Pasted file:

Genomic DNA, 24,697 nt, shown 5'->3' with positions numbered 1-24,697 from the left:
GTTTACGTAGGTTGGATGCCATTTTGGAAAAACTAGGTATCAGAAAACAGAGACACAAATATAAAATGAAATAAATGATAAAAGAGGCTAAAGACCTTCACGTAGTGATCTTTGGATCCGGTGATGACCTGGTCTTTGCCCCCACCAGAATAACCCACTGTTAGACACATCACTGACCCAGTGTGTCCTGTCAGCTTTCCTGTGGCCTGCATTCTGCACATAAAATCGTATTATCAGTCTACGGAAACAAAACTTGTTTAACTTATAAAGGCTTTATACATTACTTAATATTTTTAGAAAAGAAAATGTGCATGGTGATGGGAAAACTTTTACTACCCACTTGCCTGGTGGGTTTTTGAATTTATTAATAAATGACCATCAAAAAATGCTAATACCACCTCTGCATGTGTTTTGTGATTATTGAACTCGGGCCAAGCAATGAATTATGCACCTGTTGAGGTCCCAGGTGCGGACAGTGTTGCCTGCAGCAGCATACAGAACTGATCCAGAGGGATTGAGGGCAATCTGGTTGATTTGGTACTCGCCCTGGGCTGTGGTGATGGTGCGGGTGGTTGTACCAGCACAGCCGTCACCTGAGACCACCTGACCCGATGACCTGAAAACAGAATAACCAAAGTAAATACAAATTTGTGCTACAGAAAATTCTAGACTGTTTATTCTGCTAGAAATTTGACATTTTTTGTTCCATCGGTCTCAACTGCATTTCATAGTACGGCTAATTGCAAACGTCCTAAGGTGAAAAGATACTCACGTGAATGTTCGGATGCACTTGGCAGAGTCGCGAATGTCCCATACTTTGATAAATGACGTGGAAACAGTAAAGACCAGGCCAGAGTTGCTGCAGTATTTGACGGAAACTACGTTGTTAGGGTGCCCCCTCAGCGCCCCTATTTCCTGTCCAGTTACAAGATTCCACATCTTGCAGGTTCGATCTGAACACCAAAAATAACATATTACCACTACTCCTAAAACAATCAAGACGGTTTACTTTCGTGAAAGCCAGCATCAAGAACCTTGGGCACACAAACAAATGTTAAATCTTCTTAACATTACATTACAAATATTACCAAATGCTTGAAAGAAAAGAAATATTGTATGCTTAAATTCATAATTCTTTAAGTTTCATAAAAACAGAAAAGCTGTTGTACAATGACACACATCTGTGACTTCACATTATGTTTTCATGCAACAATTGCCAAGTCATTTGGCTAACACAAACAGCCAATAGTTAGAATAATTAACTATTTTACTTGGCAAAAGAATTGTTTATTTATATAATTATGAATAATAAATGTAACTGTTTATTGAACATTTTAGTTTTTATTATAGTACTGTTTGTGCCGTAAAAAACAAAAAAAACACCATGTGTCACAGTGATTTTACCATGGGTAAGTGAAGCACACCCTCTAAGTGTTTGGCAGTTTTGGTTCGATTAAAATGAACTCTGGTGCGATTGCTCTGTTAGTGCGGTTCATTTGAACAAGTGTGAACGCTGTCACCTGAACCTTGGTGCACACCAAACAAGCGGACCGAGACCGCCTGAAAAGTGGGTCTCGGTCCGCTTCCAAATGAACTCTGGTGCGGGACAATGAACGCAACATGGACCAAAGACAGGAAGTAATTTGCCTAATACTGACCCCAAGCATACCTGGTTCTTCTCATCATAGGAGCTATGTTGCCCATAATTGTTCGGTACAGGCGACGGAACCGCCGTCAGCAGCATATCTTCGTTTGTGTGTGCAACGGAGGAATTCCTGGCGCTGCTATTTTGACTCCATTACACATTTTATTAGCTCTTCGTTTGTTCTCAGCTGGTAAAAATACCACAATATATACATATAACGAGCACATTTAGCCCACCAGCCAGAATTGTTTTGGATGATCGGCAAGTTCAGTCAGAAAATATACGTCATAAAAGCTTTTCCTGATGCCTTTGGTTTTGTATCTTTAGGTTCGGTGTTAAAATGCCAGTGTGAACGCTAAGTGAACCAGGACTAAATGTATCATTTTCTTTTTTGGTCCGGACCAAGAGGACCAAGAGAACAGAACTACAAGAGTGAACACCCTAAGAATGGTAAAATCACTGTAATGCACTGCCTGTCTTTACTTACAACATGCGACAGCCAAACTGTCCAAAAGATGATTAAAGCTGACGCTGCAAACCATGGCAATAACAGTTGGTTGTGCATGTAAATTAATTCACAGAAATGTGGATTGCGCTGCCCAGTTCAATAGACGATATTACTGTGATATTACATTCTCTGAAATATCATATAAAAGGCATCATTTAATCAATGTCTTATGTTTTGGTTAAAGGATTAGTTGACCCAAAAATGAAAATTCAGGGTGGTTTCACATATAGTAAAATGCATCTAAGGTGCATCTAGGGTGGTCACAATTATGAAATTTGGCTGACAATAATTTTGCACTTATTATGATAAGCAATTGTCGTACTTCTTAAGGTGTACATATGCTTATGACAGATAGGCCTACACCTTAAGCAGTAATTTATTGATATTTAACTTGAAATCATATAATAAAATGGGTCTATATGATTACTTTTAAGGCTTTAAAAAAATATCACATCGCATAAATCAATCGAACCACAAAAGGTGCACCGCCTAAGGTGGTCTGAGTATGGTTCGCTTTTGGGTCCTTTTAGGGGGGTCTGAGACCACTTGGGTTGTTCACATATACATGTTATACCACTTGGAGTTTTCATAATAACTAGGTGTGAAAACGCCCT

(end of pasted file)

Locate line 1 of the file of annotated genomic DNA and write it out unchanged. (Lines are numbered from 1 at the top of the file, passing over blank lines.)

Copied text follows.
Genomic DNA, 24,697 nt, shown 5'->3' with positions numbered 1-24,697 from the left: